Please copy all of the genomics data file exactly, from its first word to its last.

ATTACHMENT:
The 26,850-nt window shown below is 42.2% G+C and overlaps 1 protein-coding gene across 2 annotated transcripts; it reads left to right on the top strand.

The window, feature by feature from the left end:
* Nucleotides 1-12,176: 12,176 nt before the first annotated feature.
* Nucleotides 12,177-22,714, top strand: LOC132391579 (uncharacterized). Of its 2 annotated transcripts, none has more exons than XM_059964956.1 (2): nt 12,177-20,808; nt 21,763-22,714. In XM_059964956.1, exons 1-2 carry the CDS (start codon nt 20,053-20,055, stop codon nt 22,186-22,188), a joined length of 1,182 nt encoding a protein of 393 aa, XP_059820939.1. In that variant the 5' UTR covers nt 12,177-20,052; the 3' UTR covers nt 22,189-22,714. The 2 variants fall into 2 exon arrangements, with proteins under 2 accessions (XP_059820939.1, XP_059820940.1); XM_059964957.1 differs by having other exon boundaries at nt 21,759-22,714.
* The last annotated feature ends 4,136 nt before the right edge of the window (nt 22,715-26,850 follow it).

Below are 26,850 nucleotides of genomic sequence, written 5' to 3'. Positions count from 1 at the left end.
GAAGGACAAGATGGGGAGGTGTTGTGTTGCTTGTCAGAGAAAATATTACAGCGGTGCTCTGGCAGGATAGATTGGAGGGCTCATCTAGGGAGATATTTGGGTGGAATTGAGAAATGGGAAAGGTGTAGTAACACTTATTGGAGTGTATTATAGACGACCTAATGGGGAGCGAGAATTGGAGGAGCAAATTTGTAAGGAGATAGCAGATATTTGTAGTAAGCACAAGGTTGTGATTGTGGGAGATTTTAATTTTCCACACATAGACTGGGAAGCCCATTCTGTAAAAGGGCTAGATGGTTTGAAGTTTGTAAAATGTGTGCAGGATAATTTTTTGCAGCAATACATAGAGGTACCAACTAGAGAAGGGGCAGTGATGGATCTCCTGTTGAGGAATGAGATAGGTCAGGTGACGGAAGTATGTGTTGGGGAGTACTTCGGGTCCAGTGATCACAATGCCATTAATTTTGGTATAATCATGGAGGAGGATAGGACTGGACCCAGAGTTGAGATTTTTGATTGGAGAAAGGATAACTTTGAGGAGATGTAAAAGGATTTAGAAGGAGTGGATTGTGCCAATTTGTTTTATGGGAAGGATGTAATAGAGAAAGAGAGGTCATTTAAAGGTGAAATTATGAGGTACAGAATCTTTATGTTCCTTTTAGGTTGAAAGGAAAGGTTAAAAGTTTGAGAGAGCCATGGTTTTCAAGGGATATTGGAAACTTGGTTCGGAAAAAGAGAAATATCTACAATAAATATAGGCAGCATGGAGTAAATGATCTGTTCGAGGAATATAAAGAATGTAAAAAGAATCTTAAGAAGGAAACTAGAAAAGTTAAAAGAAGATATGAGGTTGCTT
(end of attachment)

The 26,850-nt window shown below is 42.2% G+C and overlaps 1 protein-coding gene across 2 annotated transcripts; it reads left to right on the top strand.

The window, feature by feature from the left end:
* Nucleotides 1-12,176: 12,176 nt before the first annotated feature.
* Nucleotides 12,177-22,714, top strand: LOC132391579 (uncharacterized). Of its 2 annotated transcripts, none has more exons than XM_059964956.1 (2): nt 12,177-20,808; nt 21,763-22,714. In XM_059964956.1, exons 1-2 carry the CDS (start codon nt 20,053-20,055, stop codon nt 22,186-22,188), a joined length of 1,182 nt encoding a protein of 393 aa, XP_059820939.1. In that variant the 5' UTR covers nt 12,177-20,052; the 3' UTR covers nt 22,189-22,714. The 2 variants fall into 2 exon arrangements, with proteins under 2 accessions (XP_059820939.1, XP_059820940.1); XM_059964957.1 differs by having other exon boundaries at nt 21,759-22,714.
* The last annotated feature ends 4,136 nt before the right edge of the window (nt 22,715-26,850 follow it).

Below are 26,850 nucleotides of genomic sequence, written 5' to 3'. Positions count from 1 at the left end.
GAAGGACAAGATGGGGAGGTGTTGTGTTGCTTGTCAGAGAAAATATTACAGCGGTGCTCTGGCAGGATAGATTGGAGGGCTCATCTAGGGAGATATTTGGGTGGAATTGAGAAATGGGAAAGGTGTAGTAACACTTATTGGAGTGTATTATAGACGACCTAATGGGGAGCGAGAATTGGAGGAGCAAATTTGTAAGGAGATAGCAGATATTTGTAGTAAGCACAAGGTTGTGATTGTGGGAGATTTTAATTTTCCACACATAGACTGGGAAGCCCATTCTGTAAAAGGGCTAGATGGTTTGAAGTTTGTAAAATGTGTGCAGGATAATTTTTTGCAGCAATACATAGAGGTACCAACTAGAGAAGGGGCAGTGATGGATCTCCTGTTGAGGAATGAGATAGGTCAGGTGACGGAAGTATGTGTTGGGGAGTACTTCGGGTCCAGTGATCACAATGCCATTAATTTTGGTATAATCATGGAGGAGGATAGGACTGGACCCAGAGTTGAGATTTTTGATTGGAGAAAGGATAACTTTGAGGAGATGTAAAAGGATTTAGAAGGAGTGGATTGTGCCAATTTGTTTTATGGGAAGGATGTAATAGAGAAAGAGAGGTCATTTAAAGGTGAAATTATGAGGTACAGAATCTTTATGTTCCTTTTAGGTTGAAAGGAAAGGTTAAAAGTTTGAGAGAGCCATGGTTTTCAAGGGATATTGGAAACTTGGTTCGGAAAAAGAGAAATATCTACAATAAATATAGGCAGCATGGAGTAAATGATCTGTTCGAGGAATATAAAGAATGTAAAAAGAATCTTAAGAAGGAAACTAGAAAAGTTAAAAGAAGATATGAGGTTGCTT